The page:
There were also techniques for standing in three or four lines at the same time sometimes not that close to each other (you establish your place with people ahead and in back of you and go back and forth between them).
    After a month or so anytime I saw a line I had an urge to stand in it (being afraid I’d miss out on something if I didn’t).

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    1. Oh yeah, oh yeah. People loooved standing in lines. It was a hobby, it was an art form, it was a way of life. They’d queue up long before finding out what the line was even for. And yes, there were strategies and skills and secret techniques. It was completely crazy. There was a particular point of pride in lining up in terrible weather, at night, or in some situation where you’d put yourself at risk.

      Which is why New Yorkers lining up in the rain during the flu season for a completely unnecessary test reminded me of this.

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  3. Respectfully, a few months ago, New York was losing about a thousand people a day to the disease. A month ago, the whole USA didn’t have a daily death total that high. Italy, which is one of the worst affected countries, has never had a daily death total that high.

    It makes sense that people who lived through losses of a thousand a day would want to get checked. And, since they have more experience, who is anyone to question their judgment.

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    1. “It makes sense that people who lived through”

      the creation of needless panic by the very same people who seeded their nursing homes with COVID infected patients and thereby needlessly killed several thousand vulnerable people

      “would want to get checked”

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      1. Maybe some of them have elderly relatives that they want to visit and are getting checked first, so as to avoid needlessly killing them.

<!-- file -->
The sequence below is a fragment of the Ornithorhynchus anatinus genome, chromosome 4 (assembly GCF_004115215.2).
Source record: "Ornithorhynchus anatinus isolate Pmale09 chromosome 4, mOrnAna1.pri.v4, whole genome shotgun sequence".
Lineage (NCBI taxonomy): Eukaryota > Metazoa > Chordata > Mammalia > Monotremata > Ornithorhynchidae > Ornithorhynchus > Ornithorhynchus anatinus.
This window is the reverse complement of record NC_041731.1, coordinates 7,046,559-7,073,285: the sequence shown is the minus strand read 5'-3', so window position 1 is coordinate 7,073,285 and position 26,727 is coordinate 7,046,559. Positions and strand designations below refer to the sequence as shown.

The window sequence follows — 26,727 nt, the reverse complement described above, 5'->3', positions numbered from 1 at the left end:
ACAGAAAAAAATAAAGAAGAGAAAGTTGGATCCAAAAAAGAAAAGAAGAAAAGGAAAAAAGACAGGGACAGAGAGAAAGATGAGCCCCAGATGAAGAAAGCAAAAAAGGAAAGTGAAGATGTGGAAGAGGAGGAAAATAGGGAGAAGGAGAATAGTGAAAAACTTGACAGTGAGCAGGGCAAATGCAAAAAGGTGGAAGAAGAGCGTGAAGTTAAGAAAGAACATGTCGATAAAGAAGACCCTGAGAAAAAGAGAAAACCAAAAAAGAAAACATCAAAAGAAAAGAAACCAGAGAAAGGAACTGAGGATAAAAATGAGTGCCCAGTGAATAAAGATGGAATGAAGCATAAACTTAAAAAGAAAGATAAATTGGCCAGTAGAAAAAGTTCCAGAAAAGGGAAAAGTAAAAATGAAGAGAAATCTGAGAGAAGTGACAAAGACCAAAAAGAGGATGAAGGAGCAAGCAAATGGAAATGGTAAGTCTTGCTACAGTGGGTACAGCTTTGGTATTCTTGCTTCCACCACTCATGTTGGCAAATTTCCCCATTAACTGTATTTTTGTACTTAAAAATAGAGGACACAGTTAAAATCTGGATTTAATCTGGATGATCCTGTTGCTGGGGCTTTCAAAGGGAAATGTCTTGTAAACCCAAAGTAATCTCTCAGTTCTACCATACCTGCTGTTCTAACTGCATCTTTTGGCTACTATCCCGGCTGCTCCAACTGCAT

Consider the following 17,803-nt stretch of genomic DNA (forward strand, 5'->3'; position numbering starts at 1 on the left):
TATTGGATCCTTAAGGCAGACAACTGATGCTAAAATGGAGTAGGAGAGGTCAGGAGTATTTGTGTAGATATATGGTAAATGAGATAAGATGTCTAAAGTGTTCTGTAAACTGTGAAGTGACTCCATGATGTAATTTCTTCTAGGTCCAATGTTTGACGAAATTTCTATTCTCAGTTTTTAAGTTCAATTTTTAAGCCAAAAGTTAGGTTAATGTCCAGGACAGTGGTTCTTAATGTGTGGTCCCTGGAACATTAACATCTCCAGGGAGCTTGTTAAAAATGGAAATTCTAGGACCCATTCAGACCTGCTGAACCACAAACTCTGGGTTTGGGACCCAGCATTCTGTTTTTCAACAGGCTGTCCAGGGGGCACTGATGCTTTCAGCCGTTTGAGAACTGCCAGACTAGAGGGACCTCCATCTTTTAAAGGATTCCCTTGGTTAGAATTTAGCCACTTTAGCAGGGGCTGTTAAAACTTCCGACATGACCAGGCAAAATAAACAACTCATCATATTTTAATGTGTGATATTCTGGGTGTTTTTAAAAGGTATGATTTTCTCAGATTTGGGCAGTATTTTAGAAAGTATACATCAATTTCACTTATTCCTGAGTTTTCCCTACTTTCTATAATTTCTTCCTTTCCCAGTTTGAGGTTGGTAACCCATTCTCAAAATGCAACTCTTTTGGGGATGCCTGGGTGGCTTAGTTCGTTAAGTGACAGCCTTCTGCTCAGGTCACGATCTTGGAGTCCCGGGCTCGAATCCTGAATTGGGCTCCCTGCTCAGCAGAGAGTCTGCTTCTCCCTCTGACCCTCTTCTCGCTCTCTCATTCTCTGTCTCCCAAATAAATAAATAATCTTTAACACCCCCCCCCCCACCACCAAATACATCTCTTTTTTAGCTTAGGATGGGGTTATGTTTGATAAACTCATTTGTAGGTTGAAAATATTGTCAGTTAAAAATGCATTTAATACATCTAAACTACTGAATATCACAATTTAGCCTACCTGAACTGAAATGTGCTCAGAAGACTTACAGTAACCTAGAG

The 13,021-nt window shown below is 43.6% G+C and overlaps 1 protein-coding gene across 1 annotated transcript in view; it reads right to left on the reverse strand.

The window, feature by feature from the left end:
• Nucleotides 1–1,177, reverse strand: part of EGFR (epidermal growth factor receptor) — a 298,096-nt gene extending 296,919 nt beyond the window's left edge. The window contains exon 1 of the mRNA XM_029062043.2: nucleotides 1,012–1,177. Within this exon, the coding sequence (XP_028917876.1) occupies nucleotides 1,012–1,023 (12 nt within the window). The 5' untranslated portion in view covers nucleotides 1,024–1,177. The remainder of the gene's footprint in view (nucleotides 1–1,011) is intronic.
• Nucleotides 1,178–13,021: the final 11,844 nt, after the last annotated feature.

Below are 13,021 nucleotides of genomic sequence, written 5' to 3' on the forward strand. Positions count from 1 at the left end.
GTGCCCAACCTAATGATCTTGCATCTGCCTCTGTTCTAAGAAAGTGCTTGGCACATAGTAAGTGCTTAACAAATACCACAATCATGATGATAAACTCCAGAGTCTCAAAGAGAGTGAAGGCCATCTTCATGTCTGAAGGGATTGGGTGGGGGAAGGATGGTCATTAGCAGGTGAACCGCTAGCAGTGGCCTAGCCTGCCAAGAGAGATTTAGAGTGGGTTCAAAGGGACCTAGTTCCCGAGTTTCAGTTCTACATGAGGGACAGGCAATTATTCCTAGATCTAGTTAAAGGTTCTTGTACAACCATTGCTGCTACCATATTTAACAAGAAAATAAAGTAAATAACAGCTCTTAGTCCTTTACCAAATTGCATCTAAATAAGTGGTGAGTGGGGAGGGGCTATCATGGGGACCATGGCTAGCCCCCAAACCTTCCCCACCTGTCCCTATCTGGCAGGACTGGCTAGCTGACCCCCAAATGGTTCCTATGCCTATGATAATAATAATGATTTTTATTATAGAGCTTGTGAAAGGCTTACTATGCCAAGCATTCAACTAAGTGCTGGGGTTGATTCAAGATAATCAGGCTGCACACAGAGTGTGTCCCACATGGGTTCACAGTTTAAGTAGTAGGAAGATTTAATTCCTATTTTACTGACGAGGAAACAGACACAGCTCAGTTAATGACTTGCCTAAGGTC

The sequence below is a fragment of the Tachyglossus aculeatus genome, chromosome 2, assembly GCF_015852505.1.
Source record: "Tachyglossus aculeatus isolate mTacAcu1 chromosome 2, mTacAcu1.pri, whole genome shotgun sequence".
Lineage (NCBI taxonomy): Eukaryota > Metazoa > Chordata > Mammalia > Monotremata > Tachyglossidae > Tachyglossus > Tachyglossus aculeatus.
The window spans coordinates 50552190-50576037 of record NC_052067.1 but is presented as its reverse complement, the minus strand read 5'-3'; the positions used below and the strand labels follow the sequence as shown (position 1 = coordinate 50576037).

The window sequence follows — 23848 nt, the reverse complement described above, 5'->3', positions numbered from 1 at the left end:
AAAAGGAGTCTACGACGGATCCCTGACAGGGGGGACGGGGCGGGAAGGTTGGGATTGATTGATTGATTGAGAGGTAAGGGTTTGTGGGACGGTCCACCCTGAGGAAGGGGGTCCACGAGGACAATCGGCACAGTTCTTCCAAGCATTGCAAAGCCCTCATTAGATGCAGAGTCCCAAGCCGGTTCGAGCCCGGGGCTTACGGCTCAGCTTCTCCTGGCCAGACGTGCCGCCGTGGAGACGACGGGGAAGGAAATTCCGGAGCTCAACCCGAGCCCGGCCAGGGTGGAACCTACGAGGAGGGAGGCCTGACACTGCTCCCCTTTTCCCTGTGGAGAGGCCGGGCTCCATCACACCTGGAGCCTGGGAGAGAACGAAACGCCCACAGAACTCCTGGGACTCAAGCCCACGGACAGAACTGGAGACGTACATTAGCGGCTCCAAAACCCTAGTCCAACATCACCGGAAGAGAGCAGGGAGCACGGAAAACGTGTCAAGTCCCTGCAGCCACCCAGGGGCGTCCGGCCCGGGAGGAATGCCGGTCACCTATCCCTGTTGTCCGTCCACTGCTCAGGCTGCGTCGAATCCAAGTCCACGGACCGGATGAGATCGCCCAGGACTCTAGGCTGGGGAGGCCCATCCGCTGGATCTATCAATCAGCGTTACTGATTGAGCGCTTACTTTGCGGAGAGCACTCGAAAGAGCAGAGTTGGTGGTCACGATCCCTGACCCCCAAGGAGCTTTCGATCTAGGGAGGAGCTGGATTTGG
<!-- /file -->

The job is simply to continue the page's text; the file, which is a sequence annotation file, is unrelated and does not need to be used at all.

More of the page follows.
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        1. “to avoid needlessly killing them”

          Of course, it’s the relatives of the elderly that were responsible for the NY State nursing home COVID killing fields. The science is irrefutable. Visiting relatives kill nursing home residents quicker than you can say ‘Andrew Cuomo.’

          Liked by 1 person

          1. @GSW: Yes, that’s what I said. Visiting relatives who were infected by the virus would kill residents of nursing homes, which may be causing them to be checked first. Btw why are you paraphrasing what I write so angrily?

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            1. Nursing homes were completely closed to visitors for months, though, and deaths continued to skyrocket. This isn’t because of visitors — there were none of those — but because of hospital policies to intentionally transfer covid patients to nursing homes. This is precisely why the elderly population in Florida did far better than places like New York. NYS only started getting its shit together when they started requiring negative tests for nursing home transfers. Now, along with increased monitoring of elderly populations, it’s far, far better than it was.

              Liked by 1 person

              1. Something strange is happening today. Everyone is agreeing, and then paraphrasing. So. This is what I have to say about nursing homes,COVID, and thanksgiving:

                If everybody was tested for COVID followed by those infected not allowed into nursing homes, then less people would have died in New York back in April. So, now that it is thanksgiving, it would be good for everyone getting tested, either on the street or in a hospital, to stay away from nursing homes over thanksgiving in the case that they test positive.

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              2. I will never get over what happened in the nursing home next to where I live. It’s inhuman what was done to the residents. That’s what we should concentrate on instead of depriving autistic kids (like my friend’s son) of a school program that he really really needs. The poor kid has been out of this program for 8 months. It’s inhuman.

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              3. That really, really sucks. Your friend’s son has the right to have his IEP or 504 plan followed. Hell, it’s federal law, and it’s things like this that make me so damn angry (another is denial of healthcare services to covid patients and former covid patients). I’m sorry he hasn’t been able to get the support he needs.

                Dear god. I just realized that a lot of early intervention must not be happening, either.